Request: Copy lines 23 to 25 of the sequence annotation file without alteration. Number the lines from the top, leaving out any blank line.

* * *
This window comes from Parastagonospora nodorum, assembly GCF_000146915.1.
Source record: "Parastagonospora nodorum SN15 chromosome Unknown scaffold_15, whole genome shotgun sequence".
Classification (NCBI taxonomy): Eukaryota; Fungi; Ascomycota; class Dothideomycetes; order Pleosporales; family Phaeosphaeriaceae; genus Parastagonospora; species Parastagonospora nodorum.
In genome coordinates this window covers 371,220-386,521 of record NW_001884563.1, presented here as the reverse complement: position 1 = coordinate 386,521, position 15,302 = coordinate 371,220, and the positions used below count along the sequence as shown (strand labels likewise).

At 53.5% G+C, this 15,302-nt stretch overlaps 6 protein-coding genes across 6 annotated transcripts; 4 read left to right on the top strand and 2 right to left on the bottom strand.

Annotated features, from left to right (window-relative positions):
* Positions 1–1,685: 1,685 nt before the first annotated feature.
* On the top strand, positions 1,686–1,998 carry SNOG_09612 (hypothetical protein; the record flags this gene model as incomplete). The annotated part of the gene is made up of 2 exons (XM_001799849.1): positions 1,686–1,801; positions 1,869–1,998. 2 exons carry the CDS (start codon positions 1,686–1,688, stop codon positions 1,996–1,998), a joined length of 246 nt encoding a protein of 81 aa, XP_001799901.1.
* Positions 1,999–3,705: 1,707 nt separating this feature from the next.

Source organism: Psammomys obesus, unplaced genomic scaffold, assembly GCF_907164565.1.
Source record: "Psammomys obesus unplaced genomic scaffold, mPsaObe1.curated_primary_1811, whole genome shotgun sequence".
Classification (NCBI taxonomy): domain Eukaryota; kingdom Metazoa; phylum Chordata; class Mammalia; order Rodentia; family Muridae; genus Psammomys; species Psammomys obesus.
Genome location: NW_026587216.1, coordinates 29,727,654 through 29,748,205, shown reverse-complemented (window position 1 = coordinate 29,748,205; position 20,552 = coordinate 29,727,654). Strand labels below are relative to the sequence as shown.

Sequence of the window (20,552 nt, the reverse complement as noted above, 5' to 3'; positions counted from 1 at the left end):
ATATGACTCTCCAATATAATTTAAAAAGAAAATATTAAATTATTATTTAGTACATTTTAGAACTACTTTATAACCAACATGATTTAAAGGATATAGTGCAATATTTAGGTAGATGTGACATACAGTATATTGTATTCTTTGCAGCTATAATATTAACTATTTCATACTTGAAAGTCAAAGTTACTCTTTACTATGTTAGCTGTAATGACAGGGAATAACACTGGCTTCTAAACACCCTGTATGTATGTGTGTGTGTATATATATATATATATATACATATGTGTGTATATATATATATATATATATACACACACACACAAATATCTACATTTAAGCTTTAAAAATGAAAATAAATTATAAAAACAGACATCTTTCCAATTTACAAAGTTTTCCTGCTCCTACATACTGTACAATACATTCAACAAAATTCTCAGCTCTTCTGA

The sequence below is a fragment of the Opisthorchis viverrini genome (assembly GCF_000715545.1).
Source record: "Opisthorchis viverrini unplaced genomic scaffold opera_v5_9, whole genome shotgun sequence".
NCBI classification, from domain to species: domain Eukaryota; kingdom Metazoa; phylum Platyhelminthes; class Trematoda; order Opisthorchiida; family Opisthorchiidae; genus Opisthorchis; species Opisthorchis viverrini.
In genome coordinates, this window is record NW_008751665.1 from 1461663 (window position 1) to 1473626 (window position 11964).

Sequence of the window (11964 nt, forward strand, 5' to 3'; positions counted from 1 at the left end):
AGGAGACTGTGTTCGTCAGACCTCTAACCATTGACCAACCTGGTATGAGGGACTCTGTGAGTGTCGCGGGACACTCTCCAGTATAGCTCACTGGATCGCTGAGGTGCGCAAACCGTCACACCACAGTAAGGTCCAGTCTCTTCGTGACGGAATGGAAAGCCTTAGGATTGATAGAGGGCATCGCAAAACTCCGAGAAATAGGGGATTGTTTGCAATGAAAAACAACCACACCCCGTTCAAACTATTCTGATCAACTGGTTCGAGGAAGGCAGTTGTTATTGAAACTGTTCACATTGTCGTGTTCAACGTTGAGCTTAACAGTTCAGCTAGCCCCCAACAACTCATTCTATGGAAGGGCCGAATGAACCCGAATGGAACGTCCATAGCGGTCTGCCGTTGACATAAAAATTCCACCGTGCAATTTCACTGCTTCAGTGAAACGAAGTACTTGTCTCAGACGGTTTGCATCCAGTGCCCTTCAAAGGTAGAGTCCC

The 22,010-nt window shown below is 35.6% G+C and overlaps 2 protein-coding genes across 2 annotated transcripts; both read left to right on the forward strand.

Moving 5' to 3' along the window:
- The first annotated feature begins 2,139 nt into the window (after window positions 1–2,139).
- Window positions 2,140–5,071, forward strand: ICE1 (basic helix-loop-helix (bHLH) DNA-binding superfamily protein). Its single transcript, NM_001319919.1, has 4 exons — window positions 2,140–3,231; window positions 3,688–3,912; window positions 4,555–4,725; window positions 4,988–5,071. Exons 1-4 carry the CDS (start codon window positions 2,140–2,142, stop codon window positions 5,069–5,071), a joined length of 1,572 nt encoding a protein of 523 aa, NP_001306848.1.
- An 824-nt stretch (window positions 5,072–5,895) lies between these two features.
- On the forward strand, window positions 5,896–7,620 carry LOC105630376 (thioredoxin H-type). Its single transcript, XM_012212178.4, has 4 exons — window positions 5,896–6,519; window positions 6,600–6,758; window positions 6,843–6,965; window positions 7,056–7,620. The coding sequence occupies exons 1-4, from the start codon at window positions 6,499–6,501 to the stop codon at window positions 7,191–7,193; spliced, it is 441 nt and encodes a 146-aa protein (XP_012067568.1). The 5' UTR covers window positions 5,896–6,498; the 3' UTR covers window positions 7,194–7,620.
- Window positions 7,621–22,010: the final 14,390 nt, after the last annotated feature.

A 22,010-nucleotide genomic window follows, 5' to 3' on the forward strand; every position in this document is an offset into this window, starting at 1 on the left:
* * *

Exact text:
Moving 5' to 3' along the window:
- The first annotated feature begins 2,139 nt into the window (after window positions 1–2,139).
- Window positions 2,140–5,071, forward strand: ICE1 (basic helix-loop-helix (bHLH) DNA-binding superfamily protein). Its single transcript, NM_001319919.1, has 4 exons — window positions 2,140–3,231; window positions 3,688–3,912; window positions 4,555–4,725; window positions 4,988–5,071. Exons 1-4 carry the CDS (start codon window positions 2,140–2,142, stop codon window positions 5,069–5,071), a joined length of 1,572 nt encoding a protein of 523 aa, NP_001306848.1.